Sudan has agreed to allow international human rights groups to visit refugee camps in the troubled Darfur region, UK Foreign Secretary Jack Straw says.
Human rights groups have been promised access to the refugees
He met officials in Khartoum and has now arrived in Darfur, where a million people have fled attacks by militiamen.
Sudan has meanwhile rejected calls for African troops to be sent to Darfur to disarm rebels fighting Khartoum's rule.
The offer was made by Nigerian leader Olusegun Obasanjo, who is hosting peace talks between the rebels and Sudan.
Mr Straw's visit to Sudan comes a week before the expiry of a UN deadline threatening Sudan with sanctions if it fails to ease the humanitarian crisis and find a political solution in Darfur.
After talks with his Sudanese counterpart, Mustafa Osman Ismail, on Monday, Mr Straw said he was pleased by Khartoum's pledge to allow the British offices of rights groups Amnesty International and Human Rights Watch access to Darfur.
More than 1m displaced
Up to 50,000 killed
More at risk from disease and starvation
Arab militias accused of ethnic cleansing
Sudan blames rebels for starting conflict
He said Britain had no plans to deploy
troops to Darfur, but was prepared to support an African Union military presence
in the region.
Mr Straw has said he is visiting Sudan to try to get Khartoum to do more to curb the Arab Janjaweed militia's harassment of the refugees.
The UN has accused the Janjaweed of killing an estimated 50,000 Darfurians in an 18-month reign of terror.
More than a million people have been forced to flee their homes to escape the fighting, which escalated last year after Darfurian rebels took up arms against Khartoum.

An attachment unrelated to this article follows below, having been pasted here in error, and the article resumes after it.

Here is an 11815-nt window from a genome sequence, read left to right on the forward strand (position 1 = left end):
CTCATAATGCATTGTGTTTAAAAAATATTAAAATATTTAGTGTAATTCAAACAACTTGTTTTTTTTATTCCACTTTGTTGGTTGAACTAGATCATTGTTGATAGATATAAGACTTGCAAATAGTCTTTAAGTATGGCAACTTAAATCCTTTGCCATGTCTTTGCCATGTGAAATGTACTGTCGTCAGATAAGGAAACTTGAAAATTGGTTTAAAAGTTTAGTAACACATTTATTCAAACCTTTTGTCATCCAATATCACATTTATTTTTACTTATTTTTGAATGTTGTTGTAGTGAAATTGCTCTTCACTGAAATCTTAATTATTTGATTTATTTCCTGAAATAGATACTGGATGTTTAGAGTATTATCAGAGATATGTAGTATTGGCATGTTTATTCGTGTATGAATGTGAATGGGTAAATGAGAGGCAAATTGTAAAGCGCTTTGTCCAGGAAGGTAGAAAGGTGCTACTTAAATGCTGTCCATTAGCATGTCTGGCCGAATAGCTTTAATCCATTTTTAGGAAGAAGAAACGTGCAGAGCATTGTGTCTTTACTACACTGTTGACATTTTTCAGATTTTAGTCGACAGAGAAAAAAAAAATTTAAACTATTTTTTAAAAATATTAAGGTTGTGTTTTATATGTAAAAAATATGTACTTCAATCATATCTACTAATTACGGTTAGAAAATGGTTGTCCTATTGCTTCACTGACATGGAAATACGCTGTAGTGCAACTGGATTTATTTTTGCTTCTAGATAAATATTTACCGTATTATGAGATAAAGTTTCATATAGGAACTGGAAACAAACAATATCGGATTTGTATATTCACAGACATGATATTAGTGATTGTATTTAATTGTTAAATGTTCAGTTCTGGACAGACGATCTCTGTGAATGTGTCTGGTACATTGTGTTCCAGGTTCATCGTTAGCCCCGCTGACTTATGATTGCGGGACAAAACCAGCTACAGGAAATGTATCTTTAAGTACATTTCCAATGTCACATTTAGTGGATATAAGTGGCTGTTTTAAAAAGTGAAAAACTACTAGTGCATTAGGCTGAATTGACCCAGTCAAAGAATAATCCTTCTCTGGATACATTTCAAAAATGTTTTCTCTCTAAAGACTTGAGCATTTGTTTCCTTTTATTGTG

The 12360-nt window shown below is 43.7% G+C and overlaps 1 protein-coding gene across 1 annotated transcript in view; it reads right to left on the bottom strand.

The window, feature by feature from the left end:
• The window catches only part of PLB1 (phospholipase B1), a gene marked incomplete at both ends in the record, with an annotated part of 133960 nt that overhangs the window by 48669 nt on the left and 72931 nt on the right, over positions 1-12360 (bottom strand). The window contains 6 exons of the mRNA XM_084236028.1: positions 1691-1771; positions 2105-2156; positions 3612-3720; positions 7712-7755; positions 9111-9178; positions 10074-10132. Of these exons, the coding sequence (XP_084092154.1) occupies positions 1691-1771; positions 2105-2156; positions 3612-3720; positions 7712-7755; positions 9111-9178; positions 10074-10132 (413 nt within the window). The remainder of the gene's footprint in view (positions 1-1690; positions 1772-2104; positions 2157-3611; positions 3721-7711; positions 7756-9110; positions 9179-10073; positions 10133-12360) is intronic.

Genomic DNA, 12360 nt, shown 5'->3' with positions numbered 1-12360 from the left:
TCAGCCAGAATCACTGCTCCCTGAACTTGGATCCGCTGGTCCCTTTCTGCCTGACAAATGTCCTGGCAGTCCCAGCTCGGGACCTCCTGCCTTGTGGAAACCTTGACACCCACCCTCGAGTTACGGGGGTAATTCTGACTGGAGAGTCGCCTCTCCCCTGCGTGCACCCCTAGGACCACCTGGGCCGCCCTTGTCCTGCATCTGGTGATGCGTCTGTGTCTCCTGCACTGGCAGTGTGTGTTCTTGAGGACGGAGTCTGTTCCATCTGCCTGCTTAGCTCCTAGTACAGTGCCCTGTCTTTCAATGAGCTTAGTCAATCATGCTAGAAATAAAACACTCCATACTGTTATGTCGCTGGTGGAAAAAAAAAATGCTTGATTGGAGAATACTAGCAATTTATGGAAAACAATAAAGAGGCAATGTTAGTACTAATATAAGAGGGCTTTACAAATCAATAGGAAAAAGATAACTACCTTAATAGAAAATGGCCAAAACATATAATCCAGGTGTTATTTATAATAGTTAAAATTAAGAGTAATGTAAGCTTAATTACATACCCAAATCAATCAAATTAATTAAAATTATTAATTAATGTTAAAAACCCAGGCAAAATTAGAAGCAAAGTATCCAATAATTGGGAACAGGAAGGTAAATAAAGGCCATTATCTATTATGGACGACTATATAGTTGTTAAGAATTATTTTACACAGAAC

Sudan's government denies the charge that it used the Janjaweed to quell the rebel uprising and has promised to disarm the militia.
At peace talks between the rebels and Khartoum, Sudan rejected calls by Nigerian President Olusegun Obasanjo for a large deployment of African soldiers to help disarmament in Darfur.
The suggestion was seemingly endorsed by Mr Straw, who said on Monday that Britain would help finance such a move.
More than a million people have fled their homes in Darfur
But Sudan's agriculture minister and top representative at the talks, Mazjoub al-Khalifa, dismissed the offer, saying, "I don't think there is a need for this".
He said it was the role of "the government of Sudan and the security forces" to "simultaneously" disarm the anti-government rebels as well as the Janjaweed militia.
However, rebel leaders attending the peace talks in the Nigerian capital, Abuja, criticised Mr Khalifa's position.
"There is no way we can let our enemies disarm us," said Abubakar Hamid Nour of Justice and Equality Movement (JEM). "They are still killing and bombing us."
The BBC's Anna Borzello in Abuja says there is so far little sign of optimism at the talks, which its organisers, the African Union, hopes will prove the continent is capable of solving its own problems.
Previous talks collapsed in July when the rebels walked out after the government refused to meet their terms.